Cake and kumbaya matters; why I agree with Mr Gove

A confession first! I like my cakes. A lot! I have eaten cakes at GB meetings. I have even supplied cakes for GB meetings. Real ones, not the virtual @UKGovChat ones! I think there is nothing wrong with this. Governors give up their time to attend meetings. Some of them come straight from work and would not have eaten before. Sometimes we meet on Saturdays and I think supplying refreshments to people who gladly give up their weekend for GB business is only fair.

Now unless you live under a stone, you would have read or heard a lot about governance, cake, sherry and kumbaya recently. On 15th May the Inspiring Governors Alliance was launched, the purpose of which is to help governing boards recruit highly skilled people. Michael Gove spoke at the launch and attracted a lot of criticism. The part of the speech which people objected to as well as the reporting can be seen here.

The rest of the speech was ignored and all attention focused on the cake, sherry and kumbaya, which was a shame. I’m sure I’m not putting words in the Secretary of State’s mouth when I say that what he meant was that governance isn’t touchy, feely etc but is about asking tough questions. I don’t think he was condemning all governors as tree hugging, kumbaya singing people. He went onto say what governors actually do.

The publicity that the cake comment attracted meant that the rest of the speech was ignored.The context of the speech and where it was delivered makes a difference too. This speech was delivered to people who understand what governance and, more importantly, what good governance is. They would have heard the whole speech and understood where Mr Gove was coming from. One can argue that Mr Gove should have known that the press would go for the most shocking headline and so he should not have said this. That may be so but I think that perhaps Mr Gove may have thought that governors reading the reports would understand his sentiments. There doesn’t seem to be a transcript of the speech available which is a pity. I decided to look through my Twitter timeline and see what I could find. Below are some of the tweets which report what, besides the cake and sherry, Michael Gove actually said about governors. This is the next best thing to a transcript!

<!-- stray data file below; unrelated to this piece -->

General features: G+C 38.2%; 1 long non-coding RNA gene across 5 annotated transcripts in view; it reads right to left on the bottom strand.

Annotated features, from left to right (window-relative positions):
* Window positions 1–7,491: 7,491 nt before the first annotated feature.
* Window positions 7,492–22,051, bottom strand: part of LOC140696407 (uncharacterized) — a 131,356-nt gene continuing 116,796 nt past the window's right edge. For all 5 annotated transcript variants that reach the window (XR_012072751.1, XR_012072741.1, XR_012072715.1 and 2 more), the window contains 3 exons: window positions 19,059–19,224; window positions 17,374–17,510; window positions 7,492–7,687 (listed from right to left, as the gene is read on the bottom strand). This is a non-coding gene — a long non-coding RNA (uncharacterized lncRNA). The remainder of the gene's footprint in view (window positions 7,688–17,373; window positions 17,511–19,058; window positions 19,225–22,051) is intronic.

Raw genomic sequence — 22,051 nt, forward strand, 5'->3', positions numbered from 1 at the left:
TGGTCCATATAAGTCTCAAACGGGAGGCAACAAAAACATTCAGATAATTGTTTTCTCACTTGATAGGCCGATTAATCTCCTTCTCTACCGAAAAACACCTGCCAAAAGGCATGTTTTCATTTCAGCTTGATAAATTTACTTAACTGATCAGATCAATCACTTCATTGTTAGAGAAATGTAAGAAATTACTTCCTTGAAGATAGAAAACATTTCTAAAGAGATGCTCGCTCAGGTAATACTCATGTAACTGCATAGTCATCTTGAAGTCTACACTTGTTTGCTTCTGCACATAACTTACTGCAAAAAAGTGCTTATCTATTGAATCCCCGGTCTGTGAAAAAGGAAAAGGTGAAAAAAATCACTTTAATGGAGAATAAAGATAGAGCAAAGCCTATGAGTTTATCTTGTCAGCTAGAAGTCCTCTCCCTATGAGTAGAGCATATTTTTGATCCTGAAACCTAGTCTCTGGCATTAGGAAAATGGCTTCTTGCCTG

Mr Gove has used this phrase at another occasion too. The extract is below, see if you can guess who he is talking about.

“Thirdly, I had the opportunity myself, both at the launch of …… subsequently, in the speech that I gave to the ……. to explain how highly I thought of …… , and not in the abstract sense of giving them a hug and singing “Kumbaya”, but in the concrete sense of recognising that it is a uniquely difficult job that requires skills of emotional intelligence and intellectual rigour, which should rightly make us think that anyone who does the job of …… well is performing a task that is both vital to society and enormously demanding, and that they should be celebrated.”

No, it wasn’t about governors (see below) but I think that if asked Mr Gove would express the above sentiments about us too. I should make it clear that I don’t agree with everything that Michael Gove says or does. In this case, though, I think he has been misrepresented. He didn’t tell us to toughen up but meant that we already are. And we are! So, lets focus on doing what we do best!

The quote is from Michael Gove’s evidence before the Education Select Committee and he was talking about social workers.

Emma Knights, CEO of National Governors’ Association has written to Mr Gove asking him to publically correct the impression he may have inadvertently given. We await his response.

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